Mutual Instruction Among Morbid Anatomy Students – The First Société Anatomique de Paris (1803-1809)


Speaker

Florent Palluault (Poitiers City Library)

Title

Mutual Instruction Among Morbid Anatomy Students – The First Société Anatomique de Paris (1803-1809)

Event

Paper given at the symposium, ‘Medical training, student experience and the transmission of knowledge, c.1800-2014’, organised by Laura Kelly, at CHOMI, UCD, October 2014

Summary

Coupe sagittale médiane du cerveau, dite de Charcot, dans le Traité complet de l'anatomie de l'homme de Bourgery et Jacob. Public Domain

Coupe sagittale médiane du cerveau, dite de Charcot, dans le Traité complet de l’anatomie de l’homme de Bourgery et Jacob. Public Domain

On 12 Frimaire Year XII of the French Republican calendar (4 December 1803), twenty-eight medical students and a young surgeon gathered in the small teaching hospital adjoining the Paris medical school and founded the Société anatomique de Paris. The professed goal of the Société was mutual education in anatomy and physiology, and more specifically pathological anatomy. The society members, among whom several of the most talented students, saw it as their duty to pursue the work started by Xavier Bichat through his private teaching and his publications until his death the previous year.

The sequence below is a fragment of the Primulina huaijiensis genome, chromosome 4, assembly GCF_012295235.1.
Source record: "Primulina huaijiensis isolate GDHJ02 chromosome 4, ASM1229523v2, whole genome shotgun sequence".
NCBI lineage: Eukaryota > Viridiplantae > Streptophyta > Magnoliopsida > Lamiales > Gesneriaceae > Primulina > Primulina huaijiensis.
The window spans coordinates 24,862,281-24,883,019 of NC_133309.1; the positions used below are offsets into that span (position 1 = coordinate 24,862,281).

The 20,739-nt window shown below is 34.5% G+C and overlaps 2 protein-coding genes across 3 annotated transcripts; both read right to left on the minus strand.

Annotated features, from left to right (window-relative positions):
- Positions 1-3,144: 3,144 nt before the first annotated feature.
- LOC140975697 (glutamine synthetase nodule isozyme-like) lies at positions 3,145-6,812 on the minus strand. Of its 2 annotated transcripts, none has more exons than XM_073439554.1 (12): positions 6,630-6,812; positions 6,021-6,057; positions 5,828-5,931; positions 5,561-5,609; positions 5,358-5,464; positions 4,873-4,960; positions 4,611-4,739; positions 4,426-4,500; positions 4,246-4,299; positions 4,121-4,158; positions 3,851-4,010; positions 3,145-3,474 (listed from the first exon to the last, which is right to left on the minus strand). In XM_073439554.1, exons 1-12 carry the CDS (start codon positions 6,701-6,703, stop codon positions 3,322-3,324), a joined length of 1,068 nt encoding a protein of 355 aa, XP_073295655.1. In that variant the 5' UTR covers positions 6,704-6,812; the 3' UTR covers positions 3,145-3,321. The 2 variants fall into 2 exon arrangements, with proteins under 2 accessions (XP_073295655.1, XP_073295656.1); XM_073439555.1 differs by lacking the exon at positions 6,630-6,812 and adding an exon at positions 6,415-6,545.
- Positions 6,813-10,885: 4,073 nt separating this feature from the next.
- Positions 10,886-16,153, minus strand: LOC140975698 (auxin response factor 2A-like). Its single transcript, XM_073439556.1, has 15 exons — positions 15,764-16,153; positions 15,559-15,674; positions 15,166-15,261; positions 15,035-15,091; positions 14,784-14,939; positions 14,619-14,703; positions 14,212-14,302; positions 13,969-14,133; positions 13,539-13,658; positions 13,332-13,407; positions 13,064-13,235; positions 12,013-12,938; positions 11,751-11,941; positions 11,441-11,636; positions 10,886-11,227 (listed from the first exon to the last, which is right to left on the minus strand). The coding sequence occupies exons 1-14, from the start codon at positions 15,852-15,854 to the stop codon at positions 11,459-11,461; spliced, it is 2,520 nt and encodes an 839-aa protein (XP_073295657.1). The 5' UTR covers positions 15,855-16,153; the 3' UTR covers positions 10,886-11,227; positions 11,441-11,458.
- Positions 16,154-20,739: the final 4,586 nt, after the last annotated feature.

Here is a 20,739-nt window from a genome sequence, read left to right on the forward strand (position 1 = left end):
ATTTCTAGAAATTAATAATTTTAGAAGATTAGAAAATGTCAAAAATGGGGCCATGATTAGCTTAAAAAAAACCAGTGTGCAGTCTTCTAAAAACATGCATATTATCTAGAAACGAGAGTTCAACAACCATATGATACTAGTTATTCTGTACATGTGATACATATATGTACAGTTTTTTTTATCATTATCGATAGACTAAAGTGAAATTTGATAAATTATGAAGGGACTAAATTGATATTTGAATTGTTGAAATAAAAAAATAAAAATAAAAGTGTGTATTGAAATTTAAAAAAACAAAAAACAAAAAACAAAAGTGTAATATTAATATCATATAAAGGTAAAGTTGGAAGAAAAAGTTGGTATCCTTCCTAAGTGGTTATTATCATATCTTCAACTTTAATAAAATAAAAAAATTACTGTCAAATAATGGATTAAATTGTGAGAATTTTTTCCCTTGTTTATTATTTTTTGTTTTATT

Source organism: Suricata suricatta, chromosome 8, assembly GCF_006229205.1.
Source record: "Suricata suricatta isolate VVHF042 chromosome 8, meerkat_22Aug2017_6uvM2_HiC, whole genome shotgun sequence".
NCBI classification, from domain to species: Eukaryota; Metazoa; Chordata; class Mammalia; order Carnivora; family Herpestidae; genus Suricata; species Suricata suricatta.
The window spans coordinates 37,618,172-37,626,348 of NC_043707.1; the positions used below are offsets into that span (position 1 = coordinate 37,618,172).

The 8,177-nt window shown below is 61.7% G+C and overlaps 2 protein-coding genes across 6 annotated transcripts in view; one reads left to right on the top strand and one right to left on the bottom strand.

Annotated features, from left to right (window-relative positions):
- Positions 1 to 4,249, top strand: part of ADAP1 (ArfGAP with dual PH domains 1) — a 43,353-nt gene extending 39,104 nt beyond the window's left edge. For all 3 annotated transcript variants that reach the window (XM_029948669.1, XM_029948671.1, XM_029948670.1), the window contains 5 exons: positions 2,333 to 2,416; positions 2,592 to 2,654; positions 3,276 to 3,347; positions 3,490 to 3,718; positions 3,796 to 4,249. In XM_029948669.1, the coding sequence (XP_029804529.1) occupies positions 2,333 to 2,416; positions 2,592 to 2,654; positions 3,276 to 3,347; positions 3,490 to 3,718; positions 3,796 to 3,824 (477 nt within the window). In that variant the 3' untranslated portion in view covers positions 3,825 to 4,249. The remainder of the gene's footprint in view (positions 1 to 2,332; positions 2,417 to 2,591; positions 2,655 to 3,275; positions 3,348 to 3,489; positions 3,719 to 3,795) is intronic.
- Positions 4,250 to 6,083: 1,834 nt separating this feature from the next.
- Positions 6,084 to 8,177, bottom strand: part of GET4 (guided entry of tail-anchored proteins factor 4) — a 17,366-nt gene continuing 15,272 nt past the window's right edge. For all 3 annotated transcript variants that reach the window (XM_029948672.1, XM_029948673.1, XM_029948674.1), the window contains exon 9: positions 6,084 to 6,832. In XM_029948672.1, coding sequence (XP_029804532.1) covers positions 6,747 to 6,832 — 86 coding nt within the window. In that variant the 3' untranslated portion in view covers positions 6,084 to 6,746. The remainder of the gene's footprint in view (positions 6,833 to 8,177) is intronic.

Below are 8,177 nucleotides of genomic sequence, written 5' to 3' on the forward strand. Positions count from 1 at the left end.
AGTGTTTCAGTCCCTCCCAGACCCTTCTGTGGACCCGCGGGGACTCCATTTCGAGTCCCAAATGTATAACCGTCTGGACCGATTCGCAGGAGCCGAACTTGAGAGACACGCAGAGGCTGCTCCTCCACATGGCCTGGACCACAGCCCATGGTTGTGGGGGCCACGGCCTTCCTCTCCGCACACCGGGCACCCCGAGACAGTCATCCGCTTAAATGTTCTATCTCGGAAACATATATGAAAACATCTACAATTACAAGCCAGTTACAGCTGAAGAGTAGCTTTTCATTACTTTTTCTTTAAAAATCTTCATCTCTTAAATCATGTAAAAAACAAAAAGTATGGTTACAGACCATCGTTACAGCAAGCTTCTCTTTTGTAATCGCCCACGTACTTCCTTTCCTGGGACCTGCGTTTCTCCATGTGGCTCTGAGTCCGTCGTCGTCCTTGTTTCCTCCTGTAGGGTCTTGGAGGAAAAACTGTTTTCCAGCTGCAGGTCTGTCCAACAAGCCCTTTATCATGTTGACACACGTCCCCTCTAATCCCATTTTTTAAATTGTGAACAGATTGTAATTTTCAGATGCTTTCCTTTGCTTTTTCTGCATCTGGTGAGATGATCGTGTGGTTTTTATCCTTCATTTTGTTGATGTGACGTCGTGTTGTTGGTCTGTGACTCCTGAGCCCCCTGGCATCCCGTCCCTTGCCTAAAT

The Société anatomique therefore dedicated most of its research to morbid anatomy, and the great majority of its meetings was spent observing diseases, carrying out post-mortems or examining pathological specimens, at a time where the Paris medical school did not provide any theoretical teaching in this discipline. After a year’s existence, the Société anatomique’s membership had risen to more than a hundred members, under the double guidance of Guillaume Dupuytren and René Laennec.

Despite a short life (1803-1809), the first Société anatomique provides insights about the rise of morbid anatomy as a distinct medical discipline and about the hesitant beginnings of a new system of medical education in post-Revolutionary France. The fate of the Société reveals the struggles of the newly-established Paris École de Santé to organise instruction in accordance with its prescribed missions, and the efforts of students to assert their place at a time of professional and political turmoil. It also confirms how much mutual education and learned societies are dependent upon the personality and commitment of a handful of members. Although the Société anatomique comprised the elite of medical students and benefited from the collaboration of very talented professionals, it eventually succumbed to the rivalry between two of the most brilliant medical men of the time: Dupuytren and Laennec. After meeting regularly for four and a half years, the society disappeared in April 1809.

In 1826, Jean Cruveilhier, recently appointed professor of anatomy, successfully revived the Société anatomique, which then developed and prospered under his presidency (1826-1873), mainly thanks to the quality of its debates and monthly publications. The Société anatomique has survived the significant evolution of medical knowledge and science sincethe late nineteenth century and is still active today.

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